Her term, beginning in September, also coincides with the 75th anniversary of the poetry center and a dedicated poet-consultant position at the world’s largest library.
Trethewey said she hopes to promote national activity around poetry and to engage with the library and people who visit the nation’s capital.
Past poet laureates have included W.S. Merwin, Kay Ryan, Stanley Kunitz, Robert Pinsky, Rita Dove and Warren _ the Southern native who was an inspiration for Trethewey. Their agendas as the nation’s chief poets have included readings across the country, newspaper syndication of poems and poetry readings over high school public address systems.
Poetry lives in the Trethewey family. Her father, Eric Trethewey, is a poet and college professor. But when she went to graduate school, she was more interested in telling stories and studied fiction writing.
“On a dare that first semester, a poet friend of mine got me to write a poem. I did it because I thought I would prove that I couldn’t do it,” she said. “It was at that moment that something really clicked.”
Her Pulitzer-winning poems also included her personal history as the daughter of interracial parents _ and the story of her mother, who died at the age of 40.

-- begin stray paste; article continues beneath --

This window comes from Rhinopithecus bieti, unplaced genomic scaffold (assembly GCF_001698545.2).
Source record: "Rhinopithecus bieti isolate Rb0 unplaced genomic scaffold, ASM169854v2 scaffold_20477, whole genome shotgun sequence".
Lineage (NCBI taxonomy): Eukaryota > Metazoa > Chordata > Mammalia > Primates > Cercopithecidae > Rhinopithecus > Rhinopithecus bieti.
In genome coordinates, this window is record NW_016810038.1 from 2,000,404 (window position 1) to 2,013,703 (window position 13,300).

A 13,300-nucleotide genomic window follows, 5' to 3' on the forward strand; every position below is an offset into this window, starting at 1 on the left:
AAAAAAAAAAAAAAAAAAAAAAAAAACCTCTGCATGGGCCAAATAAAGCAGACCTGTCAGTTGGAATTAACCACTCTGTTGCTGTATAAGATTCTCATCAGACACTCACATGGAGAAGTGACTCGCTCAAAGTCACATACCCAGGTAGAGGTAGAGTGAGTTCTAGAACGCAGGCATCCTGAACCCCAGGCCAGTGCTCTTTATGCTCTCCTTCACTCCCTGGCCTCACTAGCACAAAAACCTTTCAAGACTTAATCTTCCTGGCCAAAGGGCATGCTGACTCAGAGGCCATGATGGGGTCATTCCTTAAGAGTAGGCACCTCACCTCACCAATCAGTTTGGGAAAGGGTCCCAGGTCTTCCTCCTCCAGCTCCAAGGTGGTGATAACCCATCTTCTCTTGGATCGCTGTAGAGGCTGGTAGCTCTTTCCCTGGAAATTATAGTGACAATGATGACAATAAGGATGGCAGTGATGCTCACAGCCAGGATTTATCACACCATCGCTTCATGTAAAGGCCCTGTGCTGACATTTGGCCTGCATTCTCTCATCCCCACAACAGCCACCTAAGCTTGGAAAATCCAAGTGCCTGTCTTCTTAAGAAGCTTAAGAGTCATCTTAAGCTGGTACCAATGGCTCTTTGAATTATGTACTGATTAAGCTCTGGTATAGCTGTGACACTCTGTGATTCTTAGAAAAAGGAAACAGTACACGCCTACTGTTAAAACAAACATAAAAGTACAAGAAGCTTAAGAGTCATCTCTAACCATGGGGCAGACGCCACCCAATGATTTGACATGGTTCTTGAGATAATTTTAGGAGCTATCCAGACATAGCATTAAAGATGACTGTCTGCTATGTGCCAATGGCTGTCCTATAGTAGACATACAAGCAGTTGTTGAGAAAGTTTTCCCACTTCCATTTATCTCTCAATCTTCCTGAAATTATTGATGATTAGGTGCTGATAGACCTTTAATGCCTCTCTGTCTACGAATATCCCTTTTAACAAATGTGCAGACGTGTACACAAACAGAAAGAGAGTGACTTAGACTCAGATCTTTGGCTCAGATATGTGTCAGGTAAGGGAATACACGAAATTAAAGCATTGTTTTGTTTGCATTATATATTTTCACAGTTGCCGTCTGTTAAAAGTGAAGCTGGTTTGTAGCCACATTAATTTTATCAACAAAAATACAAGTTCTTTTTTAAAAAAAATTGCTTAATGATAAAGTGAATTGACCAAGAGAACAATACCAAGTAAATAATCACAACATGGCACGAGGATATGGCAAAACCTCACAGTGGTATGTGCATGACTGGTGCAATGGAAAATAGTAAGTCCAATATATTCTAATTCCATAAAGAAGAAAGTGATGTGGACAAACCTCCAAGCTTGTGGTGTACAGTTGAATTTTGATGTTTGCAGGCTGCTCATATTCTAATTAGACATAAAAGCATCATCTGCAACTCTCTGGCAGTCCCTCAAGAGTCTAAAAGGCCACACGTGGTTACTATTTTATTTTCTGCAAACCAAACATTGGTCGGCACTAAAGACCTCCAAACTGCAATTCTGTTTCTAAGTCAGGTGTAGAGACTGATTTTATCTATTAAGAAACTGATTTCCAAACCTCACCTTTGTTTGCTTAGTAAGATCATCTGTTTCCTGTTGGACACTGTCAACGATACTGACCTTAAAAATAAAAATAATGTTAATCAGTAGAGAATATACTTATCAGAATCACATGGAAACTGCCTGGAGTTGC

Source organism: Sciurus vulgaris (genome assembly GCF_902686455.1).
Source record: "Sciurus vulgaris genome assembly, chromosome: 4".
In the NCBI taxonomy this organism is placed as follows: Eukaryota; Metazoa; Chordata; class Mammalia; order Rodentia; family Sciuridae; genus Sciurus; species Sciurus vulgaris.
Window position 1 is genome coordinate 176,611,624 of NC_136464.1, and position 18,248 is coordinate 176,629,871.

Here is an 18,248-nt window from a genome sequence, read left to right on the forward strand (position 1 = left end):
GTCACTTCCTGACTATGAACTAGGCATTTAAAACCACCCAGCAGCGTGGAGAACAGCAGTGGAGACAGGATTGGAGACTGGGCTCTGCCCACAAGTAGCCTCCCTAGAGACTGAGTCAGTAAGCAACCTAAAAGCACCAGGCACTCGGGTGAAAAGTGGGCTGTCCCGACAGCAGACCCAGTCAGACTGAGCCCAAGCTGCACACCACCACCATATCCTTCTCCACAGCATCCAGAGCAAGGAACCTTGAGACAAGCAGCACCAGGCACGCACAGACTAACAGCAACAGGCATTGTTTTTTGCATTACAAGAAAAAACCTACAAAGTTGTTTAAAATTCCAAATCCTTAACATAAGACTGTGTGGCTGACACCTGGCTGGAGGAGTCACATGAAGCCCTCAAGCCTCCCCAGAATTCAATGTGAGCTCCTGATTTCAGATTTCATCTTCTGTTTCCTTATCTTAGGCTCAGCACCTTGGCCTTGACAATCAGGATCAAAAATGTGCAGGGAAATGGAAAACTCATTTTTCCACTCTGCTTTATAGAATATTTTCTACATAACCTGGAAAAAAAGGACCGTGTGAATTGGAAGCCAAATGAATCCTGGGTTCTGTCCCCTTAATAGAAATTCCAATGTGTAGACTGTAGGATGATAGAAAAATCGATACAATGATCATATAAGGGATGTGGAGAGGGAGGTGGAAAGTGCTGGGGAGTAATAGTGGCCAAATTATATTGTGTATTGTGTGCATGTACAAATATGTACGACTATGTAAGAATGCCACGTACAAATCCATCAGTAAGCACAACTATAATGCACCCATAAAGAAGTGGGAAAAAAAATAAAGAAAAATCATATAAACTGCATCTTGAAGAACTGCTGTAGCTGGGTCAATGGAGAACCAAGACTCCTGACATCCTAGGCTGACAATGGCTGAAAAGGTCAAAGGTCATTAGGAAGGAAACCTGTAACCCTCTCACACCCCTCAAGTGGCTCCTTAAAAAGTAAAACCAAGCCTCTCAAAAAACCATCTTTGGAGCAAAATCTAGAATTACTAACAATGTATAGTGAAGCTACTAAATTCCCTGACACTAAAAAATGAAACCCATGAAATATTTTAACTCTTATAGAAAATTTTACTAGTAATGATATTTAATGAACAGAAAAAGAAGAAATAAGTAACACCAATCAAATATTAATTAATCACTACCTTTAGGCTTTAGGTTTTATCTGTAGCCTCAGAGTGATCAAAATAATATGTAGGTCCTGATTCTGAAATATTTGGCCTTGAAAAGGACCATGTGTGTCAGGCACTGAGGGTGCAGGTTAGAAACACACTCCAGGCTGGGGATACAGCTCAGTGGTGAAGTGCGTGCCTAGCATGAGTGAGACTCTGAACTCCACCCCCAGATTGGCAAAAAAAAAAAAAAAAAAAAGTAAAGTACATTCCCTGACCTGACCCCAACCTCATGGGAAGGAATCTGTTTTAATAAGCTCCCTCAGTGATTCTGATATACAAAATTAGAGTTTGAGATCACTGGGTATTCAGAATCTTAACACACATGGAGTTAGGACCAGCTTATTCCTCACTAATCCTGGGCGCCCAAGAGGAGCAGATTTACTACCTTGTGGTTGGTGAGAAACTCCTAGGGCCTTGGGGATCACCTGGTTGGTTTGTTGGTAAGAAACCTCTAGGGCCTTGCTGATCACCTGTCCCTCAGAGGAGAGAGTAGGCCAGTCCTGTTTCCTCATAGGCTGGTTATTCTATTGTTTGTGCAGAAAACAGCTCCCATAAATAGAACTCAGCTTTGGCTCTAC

In “Miscegenation,” a poem in “Native Guard,” she wrote about her parents’ journey to Ohio in 1965 for a marriage that was illegal at home in Mississippi.
“They crossed the river into Cincinnati, a city whose name
“begins with a sound like sin, the sound of wrong _ mis in Mississippi.”
Trethewey’s next collection of poems, “Thrall,” will be published this year. It explores her relationship with her white father and shared and divergent memory within families, along with poems about paintings and the history of knowledge from the Enlightenment.
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